Sample Research Paper On Pestle Analysis In Kenya
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This consists of the rules and regulations formulated by the government to control business activities in the country ((Gitari & Knighton, 2009). ). In Kenya, the political environment consists of various variables that determine the success of most organizations in the country.
The latest tax system within the nation is less buoyant and very inelastic. This has led to increased rates of taxation, which has discouraged the development of small businesses in the country (Gitari & Knighton, 2009). The unfavorable tax policy has also discouraged various investors from without the country to invest in the country, with the fear that most of their revenues will end up in taxes.
The government of Kenya has regulated the amount of goods imported from other countries through the tariffs. Tariffs can either be ad valorem, a given percentage of the prices of the imports or specific, that is, a fixed charge on the physical amount of the imported goods. This is the tax levied on all imports (Gitari & Knighton, 2009). The reason for the tariffs is to increase the price of the imports compared to the locally produced goods. This discourages most of the consumers from buying the imported goods, expanding markets for the domestic products and services.
Political instability has discouraged capital accumulation in Kenya. This has been witnessed during most elections in the country. For example, in 2007, the post-election violence
contributed to the disruption of most businesses in the country, leaving the country worse off than it was before the elections (Lynch, 2011). In addition, due to lack of peace in the country, most investors have been scared away by the continuous inter-tribal wars in Kenya. This has hindered economic development of various sectors of the Kenyan economy (Gitari & Knighton, 2009).
Economic factors mainly affect the cost incurred by the business in the production and distribution of their goods or services as well as the purchasing power of the consumers ((Kabeer, 2003)). This is determined by a number o factors in the economy of a country.
The growth level of the economy of a nation is measured by the standards of living of the people, level of development of the infrastructure, and the levels of employment. Kenya is still in the process of developing its economy since there are high levels of unemployment, cheap imports, and most of the economic infrastructure, such as roads, is not fully developed. This has discouraged the development of various businesses, which depend on these infrastructures for their operations (Kabeer, 2003).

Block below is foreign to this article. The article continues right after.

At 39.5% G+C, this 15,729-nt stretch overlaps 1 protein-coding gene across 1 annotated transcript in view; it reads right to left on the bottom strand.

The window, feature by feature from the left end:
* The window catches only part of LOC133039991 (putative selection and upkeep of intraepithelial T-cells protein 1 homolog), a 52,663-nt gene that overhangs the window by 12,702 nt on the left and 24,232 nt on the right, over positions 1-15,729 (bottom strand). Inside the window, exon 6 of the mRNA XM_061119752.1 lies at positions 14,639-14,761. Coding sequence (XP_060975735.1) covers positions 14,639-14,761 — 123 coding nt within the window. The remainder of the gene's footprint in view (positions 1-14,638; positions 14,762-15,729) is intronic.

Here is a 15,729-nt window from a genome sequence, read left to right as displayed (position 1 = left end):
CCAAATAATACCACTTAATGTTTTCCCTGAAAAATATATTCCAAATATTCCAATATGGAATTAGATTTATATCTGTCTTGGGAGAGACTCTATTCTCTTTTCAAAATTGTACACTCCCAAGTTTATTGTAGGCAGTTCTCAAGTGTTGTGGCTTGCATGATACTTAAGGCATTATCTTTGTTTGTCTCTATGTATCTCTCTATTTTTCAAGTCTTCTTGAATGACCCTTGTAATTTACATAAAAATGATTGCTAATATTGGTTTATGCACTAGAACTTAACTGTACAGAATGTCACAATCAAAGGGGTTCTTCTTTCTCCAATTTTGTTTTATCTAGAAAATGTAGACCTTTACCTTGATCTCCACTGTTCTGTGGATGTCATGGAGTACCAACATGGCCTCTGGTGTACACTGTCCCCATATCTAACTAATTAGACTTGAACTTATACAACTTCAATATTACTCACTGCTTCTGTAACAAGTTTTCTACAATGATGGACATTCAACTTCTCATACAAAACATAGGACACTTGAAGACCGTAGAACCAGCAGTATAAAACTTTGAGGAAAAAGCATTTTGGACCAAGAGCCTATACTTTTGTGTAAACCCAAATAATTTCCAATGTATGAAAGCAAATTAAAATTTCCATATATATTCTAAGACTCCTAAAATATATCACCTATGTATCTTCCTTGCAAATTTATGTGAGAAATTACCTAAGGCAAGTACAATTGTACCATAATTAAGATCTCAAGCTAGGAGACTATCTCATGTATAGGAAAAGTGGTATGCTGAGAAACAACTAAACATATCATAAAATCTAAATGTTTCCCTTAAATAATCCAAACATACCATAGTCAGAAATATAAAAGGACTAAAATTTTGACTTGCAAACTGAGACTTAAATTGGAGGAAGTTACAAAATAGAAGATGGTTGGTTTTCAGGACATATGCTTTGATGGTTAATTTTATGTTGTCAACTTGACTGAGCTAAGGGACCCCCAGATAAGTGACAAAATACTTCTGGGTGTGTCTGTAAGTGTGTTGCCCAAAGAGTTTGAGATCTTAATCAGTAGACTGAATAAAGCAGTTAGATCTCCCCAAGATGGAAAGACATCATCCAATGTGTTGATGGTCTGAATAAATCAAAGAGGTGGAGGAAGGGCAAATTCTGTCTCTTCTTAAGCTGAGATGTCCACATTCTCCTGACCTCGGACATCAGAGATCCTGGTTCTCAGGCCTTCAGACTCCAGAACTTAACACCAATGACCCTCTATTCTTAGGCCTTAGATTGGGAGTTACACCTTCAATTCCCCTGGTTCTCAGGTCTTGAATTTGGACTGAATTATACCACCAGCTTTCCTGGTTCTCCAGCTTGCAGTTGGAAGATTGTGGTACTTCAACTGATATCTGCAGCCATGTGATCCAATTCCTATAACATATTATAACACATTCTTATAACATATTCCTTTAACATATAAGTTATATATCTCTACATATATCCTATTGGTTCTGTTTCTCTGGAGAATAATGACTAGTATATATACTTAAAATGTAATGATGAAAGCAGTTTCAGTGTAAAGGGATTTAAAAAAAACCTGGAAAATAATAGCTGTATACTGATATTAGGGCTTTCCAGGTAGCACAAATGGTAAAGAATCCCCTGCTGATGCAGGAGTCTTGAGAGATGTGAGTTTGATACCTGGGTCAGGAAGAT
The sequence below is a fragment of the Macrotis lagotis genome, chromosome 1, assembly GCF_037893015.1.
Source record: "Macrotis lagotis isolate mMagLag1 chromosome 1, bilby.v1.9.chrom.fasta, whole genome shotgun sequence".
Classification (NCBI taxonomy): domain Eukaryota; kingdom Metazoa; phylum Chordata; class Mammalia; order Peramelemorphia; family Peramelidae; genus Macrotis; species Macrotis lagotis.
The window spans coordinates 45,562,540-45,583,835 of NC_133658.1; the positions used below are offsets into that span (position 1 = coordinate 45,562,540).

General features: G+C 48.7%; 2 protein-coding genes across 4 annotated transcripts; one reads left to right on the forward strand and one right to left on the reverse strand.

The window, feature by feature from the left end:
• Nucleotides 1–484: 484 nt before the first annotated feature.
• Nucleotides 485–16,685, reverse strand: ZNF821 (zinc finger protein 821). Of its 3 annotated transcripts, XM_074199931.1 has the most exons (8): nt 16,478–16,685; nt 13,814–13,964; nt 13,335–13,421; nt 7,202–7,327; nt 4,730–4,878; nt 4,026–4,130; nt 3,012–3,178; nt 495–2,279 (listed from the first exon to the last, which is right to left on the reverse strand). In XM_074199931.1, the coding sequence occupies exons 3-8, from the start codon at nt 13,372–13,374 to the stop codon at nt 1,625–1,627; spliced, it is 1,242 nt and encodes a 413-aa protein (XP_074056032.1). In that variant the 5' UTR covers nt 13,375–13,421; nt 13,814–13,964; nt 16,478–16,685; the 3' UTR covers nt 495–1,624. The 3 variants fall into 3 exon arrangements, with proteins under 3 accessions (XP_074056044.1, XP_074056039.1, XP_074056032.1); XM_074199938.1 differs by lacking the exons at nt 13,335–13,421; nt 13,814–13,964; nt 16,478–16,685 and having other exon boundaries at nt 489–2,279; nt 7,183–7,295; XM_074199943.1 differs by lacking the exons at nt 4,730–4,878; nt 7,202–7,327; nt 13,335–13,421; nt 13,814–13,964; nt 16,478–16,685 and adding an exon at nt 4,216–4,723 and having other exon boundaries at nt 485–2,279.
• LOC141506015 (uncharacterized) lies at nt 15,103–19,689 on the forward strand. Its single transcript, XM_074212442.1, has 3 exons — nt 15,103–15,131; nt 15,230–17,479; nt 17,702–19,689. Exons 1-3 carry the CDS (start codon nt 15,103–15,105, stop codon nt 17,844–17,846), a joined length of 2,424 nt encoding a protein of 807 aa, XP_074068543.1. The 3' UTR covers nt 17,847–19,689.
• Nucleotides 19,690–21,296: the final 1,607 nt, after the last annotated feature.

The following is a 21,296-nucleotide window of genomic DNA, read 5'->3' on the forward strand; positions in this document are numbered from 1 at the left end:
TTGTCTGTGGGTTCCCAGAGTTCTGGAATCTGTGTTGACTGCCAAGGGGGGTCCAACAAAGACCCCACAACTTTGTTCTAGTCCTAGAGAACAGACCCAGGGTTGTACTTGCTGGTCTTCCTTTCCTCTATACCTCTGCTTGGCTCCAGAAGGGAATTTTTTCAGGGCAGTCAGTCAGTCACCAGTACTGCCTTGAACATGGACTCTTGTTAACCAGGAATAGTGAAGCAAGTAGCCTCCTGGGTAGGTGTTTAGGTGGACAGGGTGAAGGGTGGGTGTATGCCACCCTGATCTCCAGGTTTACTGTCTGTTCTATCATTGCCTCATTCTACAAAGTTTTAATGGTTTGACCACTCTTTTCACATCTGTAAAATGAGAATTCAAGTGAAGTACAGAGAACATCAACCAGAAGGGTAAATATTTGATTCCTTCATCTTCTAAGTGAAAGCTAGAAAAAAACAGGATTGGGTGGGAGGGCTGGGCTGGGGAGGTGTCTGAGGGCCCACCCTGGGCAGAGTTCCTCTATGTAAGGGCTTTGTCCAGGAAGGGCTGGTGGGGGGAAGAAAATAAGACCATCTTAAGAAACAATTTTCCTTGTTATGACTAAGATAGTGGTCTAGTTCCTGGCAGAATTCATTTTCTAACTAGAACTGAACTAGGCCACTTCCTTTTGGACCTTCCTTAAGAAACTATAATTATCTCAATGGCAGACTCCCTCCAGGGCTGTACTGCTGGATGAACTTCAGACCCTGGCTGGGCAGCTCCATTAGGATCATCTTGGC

Inflation denotes the constant rise in the costs of commodities or services as well as the factors of production in the country (Kabeer, 2003). The Kenyan inflation rate is high and affects the operation of most businesses. An increase in price is likely to reduce the amount of a commodity consumed by the public (Kabeer, 2003). This reduces the sales, thus, leading to the failure of most businesses in the country. In addition, inflation has also reduced the purchasing power of the Kenyan currency.
The interest rates in the country are determined by the central bank of Kenya, which controls the demand and supply of money in the economy ((Kabeer, 2003)). The interest rates of many banks in Kenya are high since they want higher levels of returns to maximize their profits. This has discouraged most of the investors from borrowing from the banks to start and expand their businesses (Kabeer, 2003). High interest rates have hindered the economic development of the country through entrepreneurship.
These are the factors, which determine the purchasing habits of the consumers and the available market for products or and services of an organization (Lynch, 2011).
Population Growth Rate
The population of a country creates the market for the products produced within or without the country. The population growth rate in Kenya is at a higher rate due to the reduced mortality rate and high birth rate (Lynch, 2011). A large population is an advantage to the businesses since it not only creates a market for the goods and services, but also provides cheap labor in the production process (Gitari & Knighton, 2009).